Lemma 76.13.2. In Situation 76.13.1 consider

$K = R\mathop{\mathrm{lim}}\nolimits _{D_\mathit{QCoh}(\mathcal{O}_ X)}(K_ n) = DQ_ X(R\mathop{\mathrm{lim}}\nolimits _{D(\mathcal{O}_ X)} K_ n)$

Then $K$ is in $D^-_{\mathit{QCoh}}(\mathcal{O}_ X)$.

Proof. The functor $DQ_ X$ exists because $X$ is quasi-compact and quasi-separated, see Derived Categories of Spaces, Lemma 74.19.1. Since $DQ_ X$ is a right adjoint it commutes with products and therefore with derived limits. Hence the equality in the statement of the lemma.

By Derived Categories of Spaces, Lemma 74.19.4 the functor $DQ_ X$ has bounded cohomological dimension. Hence it suffices to show that $R\mathop{\mathrm{lim}}\nolimits K_ n \in D^-(\mathcal{O}_ X)$. To see this, let $U \to X$ be étale with $U$ affine. Then there is a canonical exact sequence

$0 \to R^1\mathop{\mathrm{lim}}\nolimits H^{m - 1}(U, K_ n) \to H^ m(U, R\mathop{\mathrm{lim}}\nolimits K_ n) \to \mathop{\mathrm{lim}}\nolimits H^ m(U, K_ n) \to 0$

by Cohomology on Sites, Lemma 21.23.2. Since $U$ is affine and $K_ n$ is pseudo-coherent (and hence has quasi-coherent cohomology sheaves by Derived Categories of Spaces, Lemma 74.13.6) we see that $H^ m(U, K_ n) = H^ m(K_ n)(U)$ by Derived Categories of Schemes, Lemma 36.3.5. Thus we conclude that it suffices to show that $K_ n$ is bounded above independent of $n$.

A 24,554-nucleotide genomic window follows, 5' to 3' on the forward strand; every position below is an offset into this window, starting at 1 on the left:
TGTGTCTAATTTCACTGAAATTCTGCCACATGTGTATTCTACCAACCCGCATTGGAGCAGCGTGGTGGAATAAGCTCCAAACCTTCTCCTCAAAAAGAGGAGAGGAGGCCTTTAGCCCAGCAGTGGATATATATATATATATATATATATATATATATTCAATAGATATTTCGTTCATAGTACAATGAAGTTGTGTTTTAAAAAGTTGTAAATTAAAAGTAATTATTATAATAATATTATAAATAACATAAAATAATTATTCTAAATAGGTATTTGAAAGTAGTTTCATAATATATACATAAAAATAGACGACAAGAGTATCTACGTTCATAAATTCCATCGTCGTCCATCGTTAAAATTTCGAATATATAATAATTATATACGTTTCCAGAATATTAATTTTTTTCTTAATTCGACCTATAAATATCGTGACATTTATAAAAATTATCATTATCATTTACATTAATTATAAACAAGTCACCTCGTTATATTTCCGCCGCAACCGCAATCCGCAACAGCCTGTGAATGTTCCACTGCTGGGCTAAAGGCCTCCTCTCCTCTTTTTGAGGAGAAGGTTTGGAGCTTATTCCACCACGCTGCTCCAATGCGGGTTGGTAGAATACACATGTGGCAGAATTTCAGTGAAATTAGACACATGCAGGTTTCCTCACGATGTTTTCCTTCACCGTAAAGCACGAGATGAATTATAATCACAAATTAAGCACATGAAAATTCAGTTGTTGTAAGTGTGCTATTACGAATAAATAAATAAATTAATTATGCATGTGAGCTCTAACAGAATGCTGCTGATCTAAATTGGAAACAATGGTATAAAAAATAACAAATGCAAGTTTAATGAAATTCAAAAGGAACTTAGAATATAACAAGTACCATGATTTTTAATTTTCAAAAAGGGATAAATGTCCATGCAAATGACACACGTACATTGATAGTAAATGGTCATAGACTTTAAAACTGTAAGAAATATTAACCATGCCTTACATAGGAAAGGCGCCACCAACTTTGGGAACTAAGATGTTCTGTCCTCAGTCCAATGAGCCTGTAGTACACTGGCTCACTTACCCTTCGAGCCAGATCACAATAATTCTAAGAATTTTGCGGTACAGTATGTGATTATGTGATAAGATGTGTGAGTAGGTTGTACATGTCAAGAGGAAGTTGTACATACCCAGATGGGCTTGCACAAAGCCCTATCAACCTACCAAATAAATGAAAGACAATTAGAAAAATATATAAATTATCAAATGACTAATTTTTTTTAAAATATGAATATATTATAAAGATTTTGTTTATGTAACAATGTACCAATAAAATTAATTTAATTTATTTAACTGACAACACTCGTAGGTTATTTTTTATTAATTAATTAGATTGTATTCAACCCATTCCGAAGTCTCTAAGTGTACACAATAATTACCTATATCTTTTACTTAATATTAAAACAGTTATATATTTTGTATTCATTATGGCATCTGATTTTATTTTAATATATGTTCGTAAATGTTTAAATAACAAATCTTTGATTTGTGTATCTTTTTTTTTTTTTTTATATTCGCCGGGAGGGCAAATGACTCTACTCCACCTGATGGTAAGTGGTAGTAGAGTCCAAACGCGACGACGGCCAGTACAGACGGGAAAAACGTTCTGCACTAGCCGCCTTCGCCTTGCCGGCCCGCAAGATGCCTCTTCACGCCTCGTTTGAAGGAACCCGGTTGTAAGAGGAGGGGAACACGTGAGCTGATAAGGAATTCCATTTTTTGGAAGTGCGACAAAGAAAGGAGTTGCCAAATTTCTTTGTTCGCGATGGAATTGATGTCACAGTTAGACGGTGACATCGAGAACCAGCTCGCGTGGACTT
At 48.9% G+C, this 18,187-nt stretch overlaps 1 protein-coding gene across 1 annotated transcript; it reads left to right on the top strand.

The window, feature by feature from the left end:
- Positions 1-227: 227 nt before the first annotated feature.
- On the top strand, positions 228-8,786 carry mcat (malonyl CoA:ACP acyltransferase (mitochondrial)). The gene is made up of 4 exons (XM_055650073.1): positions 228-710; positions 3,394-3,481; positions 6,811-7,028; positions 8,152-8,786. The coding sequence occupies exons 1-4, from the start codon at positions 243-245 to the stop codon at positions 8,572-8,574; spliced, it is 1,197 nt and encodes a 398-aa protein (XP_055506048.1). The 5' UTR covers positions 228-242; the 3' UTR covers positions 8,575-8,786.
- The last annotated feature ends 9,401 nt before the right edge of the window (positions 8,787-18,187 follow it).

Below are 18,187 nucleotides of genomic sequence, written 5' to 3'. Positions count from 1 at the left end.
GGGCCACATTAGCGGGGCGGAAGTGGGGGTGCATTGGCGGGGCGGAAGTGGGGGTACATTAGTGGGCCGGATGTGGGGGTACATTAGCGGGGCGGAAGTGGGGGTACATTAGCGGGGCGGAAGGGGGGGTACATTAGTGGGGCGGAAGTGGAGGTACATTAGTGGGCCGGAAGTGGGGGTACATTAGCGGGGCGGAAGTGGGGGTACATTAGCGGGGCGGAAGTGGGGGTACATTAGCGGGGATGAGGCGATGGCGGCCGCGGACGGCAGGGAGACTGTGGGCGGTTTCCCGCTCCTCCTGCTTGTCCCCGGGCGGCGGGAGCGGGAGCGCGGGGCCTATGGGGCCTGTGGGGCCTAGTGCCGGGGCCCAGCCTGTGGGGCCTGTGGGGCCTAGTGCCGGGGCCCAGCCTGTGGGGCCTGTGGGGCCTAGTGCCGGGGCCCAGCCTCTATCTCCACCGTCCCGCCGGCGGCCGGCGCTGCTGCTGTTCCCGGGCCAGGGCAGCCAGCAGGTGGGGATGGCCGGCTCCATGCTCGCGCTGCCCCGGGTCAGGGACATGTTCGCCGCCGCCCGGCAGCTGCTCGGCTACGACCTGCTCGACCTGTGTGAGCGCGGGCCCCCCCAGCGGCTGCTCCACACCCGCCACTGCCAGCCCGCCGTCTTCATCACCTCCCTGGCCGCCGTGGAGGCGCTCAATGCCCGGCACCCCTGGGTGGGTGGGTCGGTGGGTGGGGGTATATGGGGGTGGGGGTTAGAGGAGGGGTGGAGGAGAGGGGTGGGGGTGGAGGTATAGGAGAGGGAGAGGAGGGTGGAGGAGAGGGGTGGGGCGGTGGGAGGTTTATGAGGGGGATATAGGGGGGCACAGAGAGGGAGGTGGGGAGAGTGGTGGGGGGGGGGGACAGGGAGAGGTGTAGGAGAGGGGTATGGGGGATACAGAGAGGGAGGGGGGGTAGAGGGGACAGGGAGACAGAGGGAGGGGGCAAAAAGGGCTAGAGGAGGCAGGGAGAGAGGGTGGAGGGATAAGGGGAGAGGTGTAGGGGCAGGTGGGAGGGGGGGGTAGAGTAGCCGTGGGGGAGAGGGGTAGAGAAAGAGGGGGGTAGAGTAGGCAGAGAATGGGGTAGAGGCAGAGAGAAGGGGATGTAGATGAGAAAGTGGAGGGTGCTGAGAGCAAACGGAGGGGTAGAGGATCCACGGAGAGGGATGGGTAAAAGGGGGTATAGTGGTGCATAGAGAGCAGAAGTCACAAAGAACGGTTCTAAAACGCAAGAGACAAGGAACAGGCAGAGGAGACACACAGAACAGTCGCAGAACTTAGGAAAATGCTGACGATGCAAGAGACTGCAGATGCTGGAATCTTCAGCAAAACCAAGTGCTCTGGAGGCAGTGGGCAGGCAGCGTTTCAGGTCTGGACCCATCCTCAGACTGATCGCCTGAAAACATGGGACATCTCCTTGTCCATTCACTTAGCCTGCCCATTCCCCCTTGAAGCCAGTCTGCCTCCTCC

Since $K_ n$ is pseudo-coherent we have $K_ n \in D^-(\mathcal{O}_{X_ n})$. Suppose that $a_ n$ is maximal such that $H^{a_ n}(K_ n)$ is nonzero. Of course $a_1 \leq a_2 \leq a_3 \leq \ldots$. Note that $H^{a_ n}(K_ n)$ is an $\mathcal{O}_{X_ n}$-module of finite presentation (Cohomology on Sites, Lemma 21.45.7). We have $H^{a_ n}(K_{n - 1}) = H^{a_ n}(K_ n) \otimes _{\mathcal{O}_{X_ n}} \mathcal{O}_{X_{n - 1}}$. Since $X_{n - 1} \to X_ n$ is a thickening, it follows from Nakayama's lemma (Algebra, Lemma 10.20.1) that if $H^{a_ n}(K_ n) \otimes _{\mathcal{O}_{X_ n}} \mathcal{O}_{X_{n - 1}}$ is zero, then $H^{a_ n}(K_ n)$ is zero too (argue by checking on stalks for example; small detail omitted). Thus $a_{n - 1} = a_ n$ for all $n$ and we conclude. $\square$

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